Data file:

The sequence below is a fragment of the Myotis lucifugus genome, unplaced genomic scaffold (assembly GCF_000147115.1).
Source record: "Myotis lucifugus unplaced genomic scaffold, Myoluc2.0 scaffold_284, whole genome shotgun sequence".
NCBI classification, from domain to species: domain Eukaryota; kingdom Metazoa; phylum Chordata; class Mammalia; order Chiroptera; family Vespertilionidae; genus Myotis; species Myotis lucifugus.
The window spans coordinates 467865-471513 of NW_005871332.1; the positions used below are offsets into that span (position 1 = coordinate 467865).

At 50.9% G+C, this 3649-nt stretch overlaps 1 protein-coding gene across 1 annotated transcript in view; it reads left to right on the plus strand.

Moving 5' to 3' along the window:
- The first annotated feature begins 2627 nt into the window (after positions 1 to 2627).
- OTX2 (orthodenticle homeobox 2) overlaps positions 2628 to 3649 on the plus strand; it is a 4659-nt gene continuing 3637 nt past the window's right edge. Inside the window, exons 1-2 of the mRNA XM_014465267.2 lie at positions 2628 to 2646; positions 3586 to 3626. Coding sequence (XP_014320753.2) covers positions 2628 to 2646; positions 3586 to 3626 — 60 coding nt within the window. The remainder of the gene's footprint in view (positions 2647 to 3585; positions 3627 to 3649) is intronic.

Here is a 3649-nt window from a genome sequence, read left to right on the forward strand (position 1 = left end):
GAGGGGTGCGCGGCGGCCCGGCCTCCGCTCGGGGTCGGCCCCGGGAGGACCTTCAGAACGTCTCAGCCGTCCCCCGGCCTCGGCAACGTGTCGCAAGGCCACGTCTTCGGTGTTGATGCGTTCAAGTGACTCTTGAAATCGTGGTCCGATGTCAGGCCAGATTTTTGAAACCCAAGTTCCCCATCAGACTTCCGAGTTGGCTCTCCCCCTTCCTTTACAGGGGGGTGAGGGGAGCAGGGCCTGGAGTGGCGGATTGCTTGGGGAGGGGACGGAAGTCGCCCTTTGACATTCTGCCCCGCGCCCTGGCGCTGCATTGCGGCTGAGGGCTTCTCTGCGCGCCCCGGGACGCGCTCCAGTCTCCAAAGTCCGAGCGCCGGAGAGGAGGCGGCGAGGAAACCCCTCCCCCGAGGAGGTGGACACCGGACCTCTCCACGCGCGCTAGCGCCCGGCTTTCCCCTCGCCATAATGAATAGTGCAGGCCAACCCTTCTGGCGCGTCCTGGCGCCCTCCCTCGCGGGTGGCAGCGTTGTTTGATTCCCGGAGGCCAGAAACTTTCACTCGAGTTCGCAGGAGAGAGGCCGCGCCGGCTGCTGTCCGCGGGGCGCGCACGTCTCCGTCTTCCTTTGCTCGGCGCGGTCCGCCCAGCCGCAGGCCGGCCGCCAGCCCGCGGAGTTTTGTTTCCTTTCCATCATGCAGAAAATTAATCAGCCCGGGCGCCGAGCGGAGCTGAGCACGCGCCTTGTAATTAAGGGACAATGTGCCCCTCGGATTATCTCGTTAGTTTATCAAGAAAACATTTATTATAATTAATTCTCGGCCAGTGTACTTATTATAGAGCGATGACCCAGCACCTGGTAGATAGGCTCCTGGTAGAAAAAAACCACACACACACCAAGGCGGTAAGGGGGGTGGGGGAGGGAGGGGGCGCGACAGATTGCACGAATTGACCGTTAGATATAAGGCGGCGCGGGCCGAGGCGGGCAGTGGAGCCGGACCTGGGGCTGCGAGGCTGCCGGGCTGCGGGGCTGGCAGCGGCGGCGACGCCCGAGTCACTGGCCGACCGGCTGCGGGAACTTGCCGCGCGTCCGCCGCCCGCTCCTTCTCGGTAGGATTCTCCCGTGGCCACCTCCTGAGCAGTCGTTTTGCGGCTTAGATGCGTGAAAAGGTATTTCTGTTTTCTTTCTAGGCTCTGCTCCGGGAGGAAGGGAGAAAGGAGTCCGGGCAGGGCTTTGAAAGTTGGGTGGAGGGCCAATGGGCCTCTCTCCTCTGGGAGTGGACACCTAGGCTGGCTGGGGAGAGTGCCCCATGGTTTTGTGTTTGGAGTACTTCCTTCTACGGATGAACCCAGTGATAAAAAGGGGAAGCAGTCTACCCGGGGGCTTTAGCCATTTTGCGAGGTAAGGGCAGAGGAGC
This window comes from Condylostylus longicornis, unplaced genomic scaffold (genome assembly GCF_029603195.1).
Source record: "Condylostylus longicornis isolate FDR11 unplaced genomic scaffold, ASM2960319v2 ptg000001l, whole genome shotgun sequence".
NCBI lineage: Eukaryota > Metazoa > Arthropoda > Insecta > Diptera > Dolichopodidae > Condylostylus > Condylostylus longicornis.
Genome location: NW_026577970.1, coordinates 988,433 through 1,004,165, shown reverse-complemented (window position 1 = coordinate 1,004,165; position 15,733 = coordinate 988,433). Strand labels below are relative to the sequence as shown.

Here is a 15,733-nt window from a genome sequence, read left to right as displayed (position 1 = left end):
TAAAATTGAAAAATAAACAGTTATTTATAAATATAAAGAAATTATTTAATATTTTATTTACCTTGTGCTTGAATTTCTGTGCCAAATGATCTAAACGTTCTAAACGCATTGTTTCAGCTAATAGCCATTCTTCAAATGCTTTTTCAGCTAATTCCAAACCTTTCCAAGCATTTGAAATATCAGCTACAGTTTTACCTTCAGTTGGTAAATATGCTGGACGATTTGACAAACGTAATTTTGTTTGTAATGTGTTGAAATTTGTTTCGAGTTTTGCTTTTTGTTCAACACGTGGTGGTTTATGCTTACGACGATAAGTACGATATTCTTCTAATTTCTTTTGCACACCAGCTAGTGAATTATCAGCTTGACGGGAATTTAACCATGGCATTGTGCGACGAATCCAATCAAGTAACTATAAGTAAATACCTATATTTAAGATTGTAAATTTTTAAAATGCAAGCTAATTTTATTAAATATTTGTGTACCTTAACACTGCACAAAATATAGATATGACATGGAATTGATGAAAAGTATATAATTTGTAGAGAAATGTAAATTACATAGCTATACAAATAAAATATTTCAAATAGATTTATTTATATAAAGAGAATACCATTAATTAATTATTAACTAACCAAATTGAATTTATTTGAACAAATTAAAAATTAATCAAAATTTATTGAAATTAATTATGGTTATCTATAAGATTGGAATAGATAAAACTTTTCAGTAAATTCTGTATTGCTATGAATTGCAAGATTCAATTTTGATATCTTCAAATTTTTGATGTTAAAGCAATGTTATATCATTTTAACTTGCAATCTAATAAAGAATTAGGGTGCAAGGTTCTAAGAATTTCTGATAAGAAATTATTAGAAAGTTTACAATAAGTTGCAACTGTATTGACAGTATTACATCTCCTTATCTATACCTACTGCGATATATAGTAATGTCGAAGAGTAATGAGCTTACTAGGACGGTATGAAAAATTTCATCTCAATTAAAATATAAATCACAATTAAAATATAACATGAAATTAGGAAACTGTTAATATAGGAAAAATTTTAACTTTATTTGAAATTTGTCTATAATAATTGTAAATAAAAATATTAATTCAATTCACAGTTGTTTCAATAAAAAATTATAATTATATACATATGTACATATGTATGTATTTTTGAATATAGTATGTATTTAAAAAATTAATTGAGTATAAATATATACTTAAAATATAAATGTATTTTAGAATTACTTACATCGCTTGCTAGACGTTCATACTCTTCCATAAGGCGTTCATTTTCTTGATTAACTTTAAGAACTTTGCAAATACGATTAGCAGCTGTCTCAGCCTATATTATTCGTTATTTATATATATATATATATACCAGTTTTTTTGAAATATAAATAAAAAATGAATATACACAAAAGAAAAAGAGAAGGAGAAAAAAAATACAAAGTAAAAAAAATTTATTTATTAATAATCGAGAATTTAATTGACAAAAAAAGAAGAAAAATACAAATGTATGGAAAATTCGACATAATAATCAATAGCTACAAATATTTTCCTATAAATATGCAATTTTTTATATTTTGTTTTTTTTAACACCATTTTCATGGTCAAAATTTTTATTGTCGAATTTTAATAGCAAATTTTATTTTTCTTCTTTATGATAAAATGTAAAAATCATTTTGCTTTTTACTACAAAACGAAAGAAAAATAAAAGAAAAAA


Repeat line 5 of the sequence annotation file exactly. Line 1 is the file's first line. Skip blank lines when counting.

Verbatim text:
At 50.9% G+C, this 3649-nt stretch overlaps 1 protein-coding gene across 1 annotated transcript in view; it reads left to right on the plus strand.